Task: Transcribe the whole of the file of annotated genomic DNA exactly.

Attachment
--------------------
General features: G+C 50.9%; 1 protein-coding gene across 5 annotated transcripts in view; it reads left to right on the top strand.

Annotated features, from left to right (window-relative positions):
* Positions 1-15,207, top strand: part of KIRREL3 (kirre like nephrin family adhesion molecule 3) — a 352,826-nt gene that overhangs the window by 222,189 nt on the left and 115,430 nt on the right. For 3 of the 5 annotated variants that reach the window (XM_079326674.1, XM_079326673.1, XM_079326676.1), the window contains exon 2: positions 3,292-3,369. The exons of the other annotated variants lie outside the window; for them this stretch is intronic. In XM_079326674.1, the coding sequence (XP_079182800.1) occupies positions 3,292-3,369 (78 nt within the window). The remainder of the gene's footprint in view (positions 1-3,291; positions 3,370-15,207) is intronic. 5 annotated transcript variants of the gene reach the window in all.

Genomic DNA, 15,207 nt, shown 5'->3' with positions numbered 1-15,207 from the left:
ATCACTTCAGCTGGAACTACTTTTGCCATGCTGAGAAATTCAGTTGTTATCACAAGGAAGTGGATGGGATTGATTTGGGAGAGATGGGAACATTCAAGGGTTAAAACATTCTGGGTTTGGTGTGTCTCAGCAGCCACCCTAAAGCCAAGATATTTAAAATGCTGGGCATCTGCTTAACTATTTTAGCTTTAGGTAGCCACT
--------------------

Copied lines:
General features: G+C 50.9%; 1 protein-coding gene across 5 annotated transcripts in view; it reads left to right on the top strand.

Annotated features, from left to right (window-relative positions):
* Positions 1-15,207, top strand: part of KIRREL3 (kirre like nephrin family adhesion molecule 3) — a 352,826-nt gene that overhangs the window by 222,189 nt on the left and 115,430 nt on the right. For 3 of the 5 annotated variants that reach the window (XM_079326674.1, XM_079326673.1, XM_079326676.1), the window contains exon 2: positions 3,292-3,369. The exons of the other annotated variants lie outside the window; for them this stretch is intronic. In XM_079326674.1, the coding sequence (XP_079182800.1) occupies positions 3,292-3,369 (78 nt within the window). The remainder of the gene's footprint in view (positions 1-3,291; positions 3,370-15,207) is intronic. 5 annotated transcript variants of the gene reach the window in all.

Genomic DNA, 15,207 nt, shown 5'->3' with positions numbered 1-15,207 from the left:
ATCACTTCAGCTGGAACTACTTTTGCCATGCTGAGAAATTCAGTTGTTATCACAAGGAAGTGGATGGGATTGATTTGGGAGAGATGGGAACATTCAAGGGTTAAAACATTCTGGGTTTGGTGTGTCTCAGCAGCCACCCTAAAGCCAAGATATTTAAAATGCTGGGCATCTGCTTAACTATTTTAGCTTTAGGTAGCCACT